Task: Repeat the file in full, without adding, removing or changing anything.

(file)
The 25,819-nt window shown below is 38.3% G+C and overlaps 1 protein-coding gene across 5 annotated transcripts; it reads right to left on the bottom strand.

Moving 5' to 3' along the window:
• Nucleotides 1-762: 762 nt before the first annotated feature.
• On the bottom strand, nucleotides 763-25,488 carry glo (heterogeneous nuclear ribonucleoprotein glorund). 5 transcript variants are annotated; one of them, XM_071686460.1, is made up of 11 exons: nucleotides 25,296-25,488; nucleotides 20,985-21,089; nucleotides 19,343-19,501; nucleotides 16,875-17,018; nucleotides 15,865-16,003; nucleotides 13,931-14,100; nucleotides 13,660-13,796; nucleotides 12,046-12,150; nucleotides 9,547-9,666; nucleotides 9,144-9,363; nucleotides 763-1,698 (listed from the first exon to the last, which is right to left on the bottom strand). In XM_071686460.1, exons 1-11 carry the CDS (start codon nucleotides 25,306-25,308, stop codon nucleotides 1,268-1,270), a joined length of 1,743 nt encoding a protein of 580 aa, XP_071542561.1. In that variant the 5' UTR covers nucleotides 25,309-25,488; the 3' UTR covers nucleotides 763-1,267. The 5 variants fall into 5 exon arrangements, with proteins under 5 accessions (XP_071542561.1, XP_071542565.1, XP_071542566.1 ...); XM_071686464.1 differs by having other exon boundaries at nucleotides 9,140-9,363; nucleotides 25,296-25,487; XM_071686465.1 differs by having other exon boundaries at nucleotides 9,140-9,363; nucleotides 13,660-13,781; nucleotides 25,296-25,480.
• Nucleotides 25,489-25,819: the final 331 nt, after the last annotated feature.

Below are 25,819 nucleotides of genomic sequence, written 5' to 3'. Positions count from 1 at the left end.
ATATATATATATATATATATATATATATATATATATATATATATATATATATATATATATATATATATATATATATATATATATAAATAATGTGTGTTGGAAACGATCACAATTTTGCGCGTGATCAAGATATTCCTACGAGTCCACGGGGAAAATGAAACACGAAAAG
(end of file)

The 25,819-nt window shown below is 38.3% G+C and overlaps 1 protein-coding gene across 5 annotated transcripts; it reads right to left on the bottom strand.

Moving 5' to 3' along the window:
• Nucleotides 1-762: 762 nt before the first annotated feature.
• On the bottom strand, nucleotides 763-25,488 carry glo (heterogeneous nuclear ribonucleoprotein glorund). 5 transcript variants are annotated; one of them, XM_071686460.1, is made up of 11 exons: nucleotides 25,296-25,488; nucleotides 20,985-21,089; nucleotides 19,343-19,501; nucleotides 16,875-17,018; nucleotides 15,865-16,003; nucleotides 13,931-14,100; nucleotides 13,660-13,796; nucleotides 12,046-12,150; nucleotides 9,547-9,666; nucleotides 9,144-9,363; nucleotides 763-1,698 (listed from the first exon to the last, which is right to left on the bottom strand). In XM_071686460.1, exons 1-11 carry the CDS (start codon nucleotides 25,306-25,308, stop codon nucleotides 1,268-1,270), a joined length of 1,743 nt encoding a protein of 580 aa, XP_071542561.1. In that variant the 5' UTR covers nucleotides 25,309-25,488; the 3' UTR covers nucleotides 763-1,267. The 5 variants fall into 5 exon arrangements, with proteins under 5 accessions (XP_071542561.1, XP_071542565.1, XP_071542566.1 ...); XM_071686464.1 differs by having other exon boundaries at nucleotides 9,140-9,363; nucleotides 25,296-25,487; XM_071686465.1 differs by having other exon boundaries at nucleotides 9,140-9,363; nucleotides 13,660-13,781; nucleotides 25,296-25,480.
• Nucleotides 25,489-25,819: the final 331 nt, after the last annotated feature.

Below are 25,819 nucleotides of genomic sequence, written 5' to 3'. Positions count from 1 at the left end.
ATATATATATATATATATATATATATATATATATATATATATATATATATATATATATATATATATATATATATATATATATATAAATAATGTGTGTTGGAAACGATCACAATTTTGCGCGTGATCAAGATATTCCTACGAGTCCACGGGGAAAATGAAACACGAAAAG